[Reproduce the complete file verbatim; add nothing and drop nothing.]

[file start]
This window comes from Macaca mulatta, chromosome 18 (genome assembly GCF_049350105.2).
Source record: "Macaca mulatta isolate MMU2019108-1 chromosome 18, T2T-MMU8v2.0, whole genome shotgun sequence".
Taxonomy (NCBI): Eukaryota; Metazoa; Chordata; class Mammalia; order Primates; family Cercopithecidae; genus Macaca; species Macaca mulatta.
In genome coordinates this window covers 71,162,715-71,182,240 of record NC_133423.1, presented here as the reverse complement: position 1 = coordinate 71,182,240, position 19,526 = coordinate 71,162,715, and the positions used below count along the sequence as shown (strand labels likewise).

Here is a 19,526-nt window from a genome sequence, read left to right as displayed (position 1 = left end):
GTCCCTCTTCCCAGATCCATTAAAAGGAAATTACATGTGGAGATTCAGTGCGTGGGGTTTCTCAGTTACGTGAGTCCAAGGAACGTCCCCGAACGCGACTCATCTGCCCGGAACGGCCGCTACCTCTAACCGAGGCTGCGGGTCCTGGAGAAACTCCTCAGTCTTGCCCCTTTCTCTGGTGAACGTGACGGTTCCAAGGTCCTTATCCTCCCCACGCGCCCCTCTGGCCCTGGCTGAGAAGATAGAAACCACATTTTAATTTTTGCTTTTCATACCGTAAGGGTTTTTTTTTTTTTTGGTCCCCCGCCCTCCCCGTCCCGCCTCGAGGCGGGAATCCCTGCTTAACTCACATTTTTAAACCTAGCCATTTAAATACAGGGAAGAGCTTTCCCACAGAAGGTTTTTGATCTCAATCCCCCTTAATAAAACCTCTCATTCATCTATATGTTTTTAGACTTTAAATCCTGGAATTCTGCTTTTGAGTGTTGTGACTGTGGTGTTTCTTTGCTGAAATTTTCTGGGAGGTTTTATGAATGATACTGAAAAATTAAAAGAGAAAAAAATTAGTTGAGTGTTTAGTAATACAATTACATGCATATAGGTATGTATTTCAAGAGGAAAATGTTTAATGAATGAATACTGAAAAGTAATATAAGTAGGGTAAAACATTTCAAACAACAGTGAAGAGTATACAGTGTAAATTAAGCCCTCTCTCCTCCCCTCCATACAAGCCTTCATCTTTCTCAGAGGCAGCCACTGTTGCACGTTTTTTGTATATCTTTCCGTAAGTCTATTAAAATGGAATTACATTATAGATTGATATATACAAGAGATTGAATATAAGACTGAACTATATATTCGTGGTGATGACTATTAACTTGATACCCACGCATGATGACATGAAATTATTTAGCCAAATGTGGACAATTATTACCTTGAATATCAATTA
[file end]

This window comes from Macaca mulatta, chromosome 18 (genome assembly GCF_049350105.2).
Source record: "Macaca mulatta isolate MMU2019108-1 chromosome 18, T2T-MMU8v2.0, whole genome shotgun sequence".
Taxonomy (NCBI): Eukaryota; Metazoa; Chordata; class Mammalia; order Primates; family Cercopithecidae; genus Macaca; species Macaca mulatta.
In genome coordinates this window covers 71,162,715-71,182,240 of record NC_133423.1, presented here as the reverse complement: position 1 = coordinate 71,182,240, position 19,526 = coordinate 71,162,715, and the positions used below count along the sequence as shown (strand labels likewise).

Here is a 19,526-nt window from a genome sequence, read left to right as displayed (position 1 = left end):
GTCCCTCTTCCCAGATCCATTAAAAGGAAATTACATGTGGAGATTCAGTGCGTGGGGTTTCTCAGTTACGTGAGTCCAAGGAACGTCCCCGAACGCGACTCATCTGCCCGGAACGGCCGCTACCTCTAACCGAGGCTGCGGGTCCTGGAGAAACTCCTCAGTCTTGCCCCTTTCTCTGGTGAACGTGACGGTTCCAAGGTCCTTATCCTCCCCACGCGCCCCTCTGGCCCTGGCTGAGAAGATAGAAACCACATTTTAATTTTTGCTTTTCATACCGTAAGGGTTTTTTTTTTTTTTGGTCCCCCGCCCTCCCCGTCCCGCCTCGAGGCGGGAATCCCTGCTTAACTCACATTTTTAAACCTAGCCATTTAAATACAGGGAAGAGCTTTCCCACAGAAGGTTTTTGATCTCAATCCCCCTTAATAAAACCTCTCATTCATCTATATGTTTTTAGACTTTAAATCCTGGAATTCTGCTTTTGAGTGTTGTGACTGTGGTGTTTCTTTGCTGAAATTTTCTGGGAGGTTTTATGAATGATACTGAAAAATTAAAAGAGAAAAAAATTAGTTGAGTGTTTAGTAATACAATTACATGCATATAGGTATGTATTTCAAGAGGAAAATGTTTAATGAATGAATACTGAAAAGTAATATAAGTAGGGTAAAACATTTCAAACAACAGTGAAGAGTATACAGTGTAAATTAAGCCCTCTCTCCTCCCCTCCATACAAGCCTTCATCTTTCTCAGAGGCAGCCACTGTTGCACGTTTTTTGTATATCTTTCCGTAAGTCTATTAAAATGGAATTACATTATAGATTGATATATACAAGAGATTGAATATAAGACTGAACTATATATTCGTGGTGATGACTATTAACTTGATACCCACGCATGATGACATGAAATTATTTAGCCAAATGTGGACAATTATTACCTTGAATATCAATTA